The God of Second Chances (Ps T L Mukumba) 28-Mar-2021

Updated: Apr 10, 2021

The God of Second Chances

Mark 14:66-72; Luke 22:54-62


In this passage, Peter, the delegate of the Twelve, tumbles to the absolute bottom of disappointment in teaching, giving a negative model almost as bad as the betrayal of Jesus by Judas. This record show additionally how weak we can be as leaders. One would think that there would have been embarrassment about reciting the failure of such a prominent leader in early Christianity but I think this is lesson to us all to say we all can fall. It is a testimony to show and remind us of our need for the Lord’s strength every day. The struggle is real, but I would also want to say the victory is real, all we need is Jesus Christ. He is the author and the finisher of our faith. He is the resurrection of our life. Oh the bible say the righteous falls seven times and he rises again.


Peter turned into a significant leader in the church, and there is no reason to believe that any of the Gospels were written to impugn his reputation. Rather, this story probably demonstrated that even the respected leaders of the church were totally dependent upon the merciful forgiveness of Jesus for their participation in the fellowship that bore his name. In this way Jesus is magnified. We are all placed at the level of mere human beings who depends on God’s strength.


Having been cautioned effectively that they would face persecutions and trials (13:9–13), we are given in Peter's story an admonition of the disgrace of denying our Lord. Peter’s tears (14:72b) denote this shame, and the tearful Peter is an example of what it means to deny one’s faith in Christ. If denying Jesus Christ was feasible for an apostle and a leader of the apostles at that level then we should continually be careful for ourselves, in case we, as well, deny Jesus unknowingly.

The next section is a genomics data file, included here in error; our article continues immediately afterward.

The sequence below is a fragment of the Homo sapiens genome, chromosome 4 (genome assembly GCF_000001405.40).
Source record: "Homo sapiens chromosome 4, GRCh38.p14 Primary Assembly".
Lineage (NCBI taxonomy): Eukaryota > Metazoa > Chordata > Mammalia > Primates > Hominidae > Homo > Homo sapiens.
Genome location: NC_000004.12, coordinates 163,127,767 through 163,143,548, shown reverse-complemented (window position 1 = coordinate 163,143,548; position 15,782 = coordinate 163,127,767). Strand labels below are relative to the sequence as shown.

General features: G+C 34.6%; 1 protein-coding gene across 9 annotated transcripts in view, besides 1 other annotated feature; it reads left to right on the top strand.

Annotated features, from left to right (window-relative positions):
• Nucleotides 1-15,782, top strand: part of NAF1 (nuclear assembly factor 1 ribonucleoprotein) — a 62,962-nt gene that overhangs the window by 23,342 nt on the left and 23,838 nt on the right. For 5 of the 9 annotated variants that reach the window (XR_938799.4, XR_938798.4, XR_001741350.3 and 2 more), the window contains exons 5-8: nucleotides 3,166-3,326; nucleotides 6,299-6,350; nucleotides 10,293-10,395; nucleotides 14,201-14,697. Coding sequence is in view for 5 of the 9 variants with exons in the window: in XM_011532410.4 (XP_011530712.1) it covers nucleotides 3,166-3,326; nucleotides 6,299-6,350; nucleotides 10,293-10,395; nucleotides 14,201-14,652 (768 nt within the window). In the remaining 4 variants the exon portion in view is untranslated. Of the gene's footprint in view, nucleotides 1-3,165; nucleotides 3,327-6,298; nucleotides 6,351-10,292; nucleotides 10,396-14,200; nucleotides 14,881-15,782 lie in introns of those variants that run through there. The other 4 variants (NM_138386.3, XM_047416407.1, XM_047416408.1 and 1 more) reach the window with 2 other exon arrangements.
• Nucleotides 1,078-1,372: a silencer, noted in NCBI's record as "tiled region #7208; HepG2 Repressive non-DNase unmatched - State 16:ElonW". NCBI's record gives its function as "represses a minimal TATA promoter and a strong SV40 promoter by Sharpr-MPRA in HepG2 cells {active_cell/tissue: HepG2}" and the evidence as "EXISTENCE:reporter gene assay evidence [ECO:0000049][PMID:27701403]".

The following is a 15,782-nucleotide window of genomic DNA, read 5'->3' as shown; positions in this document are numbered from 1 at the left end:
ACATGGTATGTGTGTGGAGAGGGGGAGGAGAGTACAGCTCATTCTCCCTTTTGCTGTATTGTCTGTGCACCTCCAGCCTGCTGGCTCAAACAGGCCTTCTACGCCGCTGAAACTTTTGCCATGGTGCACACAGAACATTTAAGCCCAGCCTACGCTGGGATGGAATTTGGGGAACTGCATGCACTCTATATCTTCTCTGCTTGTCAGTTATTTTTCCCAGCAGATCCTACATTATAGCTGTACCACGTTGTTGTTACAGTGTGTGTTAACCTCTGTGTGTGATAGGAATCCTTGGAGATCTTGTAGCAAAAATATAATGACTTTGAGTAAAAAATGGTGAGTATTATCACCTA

After the temple guards seized the Lord, they “led him away, and brought him into the high priest’s house,” and “Peter was following at a distance” (Mark 14:54). The fact that Peter was there at all indicates that he loved Jesus and was concerned about him, but his love did not withstand the test of fear.


“Peter was following at a distance” This statement is loaded with meaning. He’s gradually disassociating himself from the Lord. We cannot safely follow Jesus from a distance. We are meant to be close to him. The Lord had warned Peter that Satan was looking to destroy him, and Peter responded very confidently: “Lord, I’m ready to go with you both to prison and to death”.


Peter is like those brothers that be talking’ ’bout, “I ain’t scared to go to prison.” But you remember what the Lord said in return in Mark14:34: “I tell you, Peter, the rooster will not crow today until you deny three times that you know me.”


In the courtyard the people make a fire. They plan to be there a while. “Peter sat among them” (Mark 14:55). Peter was cold and set on the enemy’s fire. Psalm 1:1 says, How happy is the one who does not walk in the advice of the wicked or stand in the pathway with sinners or sit in the company of mockers!